Synthetic bedding may have a negative effect on asthmatics with respiratory problems as it contains higher levels of fungal cell products than feather bedding, according to a recent study by researchers at the University of Otago, Wellington.
The study, which has recently been published in the Journal of Asthma, confirms that synthetic bedding has much higher levels of fungi related beta glucan than feather bedding. This is the first study of its type in New Zealand and backs up similar evidence regarding synthetic bedding and fungi done overseas.
Previous studies have found that synthetic mattresses tend to harbour more dust mites - another problem for asthmatics.
This study follows earlier international evidence that shows house dust mites, known to affect asthmatics, are also more prevalent in synthetic compared to feather bedding.
"This study adds further strong evidence in a New Zealand setting that feather bedding is better than synthetics if you have asthma," says lead investigator Rob Siebers. "This is because beta glucan is pro-inflammatory and associated with lung function changes, including peak flow variability in children."
"There have already been a number of international studies that show synthetic bedding is associated with more asthma symptoms compared to feather bedding."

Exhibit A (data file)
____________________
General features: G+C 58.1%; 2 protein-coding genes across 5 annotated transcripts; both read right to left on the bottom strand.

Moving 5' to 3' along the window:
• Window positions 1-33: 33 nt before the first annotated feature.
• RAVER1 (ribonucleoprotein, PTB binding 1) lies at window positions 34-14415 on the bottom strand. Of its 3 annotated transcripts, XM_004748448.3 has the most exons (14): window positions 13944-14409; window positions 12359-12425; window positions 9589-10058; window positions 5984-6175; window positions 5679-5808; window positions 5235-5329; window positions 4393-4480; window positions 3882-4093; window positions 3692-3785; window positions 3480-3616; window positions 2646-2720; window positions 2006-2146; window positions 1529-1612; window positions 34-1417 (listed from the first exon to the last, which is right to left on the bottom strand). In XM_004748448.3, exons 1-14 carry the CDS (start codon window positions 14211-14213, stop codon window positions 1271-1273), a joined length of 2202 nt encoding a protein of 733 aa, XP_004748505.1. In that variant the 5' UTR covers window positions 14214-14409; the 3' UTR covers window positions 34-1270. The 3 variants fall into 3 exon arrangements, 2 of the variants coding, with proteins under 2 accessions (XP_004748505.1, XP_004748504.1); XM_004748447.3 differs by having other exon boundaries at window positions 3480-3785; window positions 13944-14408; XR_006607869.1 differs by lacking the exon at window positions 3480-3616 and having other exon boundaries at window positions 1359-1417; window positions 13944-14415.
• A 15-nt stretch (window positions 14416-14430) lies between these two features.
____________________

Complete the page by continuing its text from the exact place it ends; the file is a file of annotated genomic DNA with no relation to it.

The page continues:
Rob Siebers' research looked at 178 samples obtained from 35 floors, 35 mattresses, 35 duvets and 73 pillows. He says total beta glucan levels of synthetic pillows were two to three times higher than from feather pillows, although this just failed to reach statistical significance.
With duvets the beta glucan levels were much higher; seven to eightfold in synthetic duvets compared to feather. Allowing cats and dogs in the bedroom resulted in even higher levels in synthetic duvets. This effect was not seen in feather duvets. Similar results for synthetic duvets have been found in previous University of Otago studies for house dust mite infestation.
Mattresses older than five years also have about three times the amount of beta glucan compared to mattresses less than five years old.
Rob Siebers says that studies in Europe have shown that frequency of vacuuming has a dose-response relationship with beta glucan levels, and that older carpets are associated with higher levels. However this study did not show any significant relationship between lower beta glucan levels and vacuuming, airing the bedding and the age of a carpet.
The researchers say these results could be of importance to asthma patients as bedding items are in close proximity to airways, but further research is needed to determine what levels of beta glucan are associated with asthma and respiratory symptoms.
This study was funded by the University of Otago.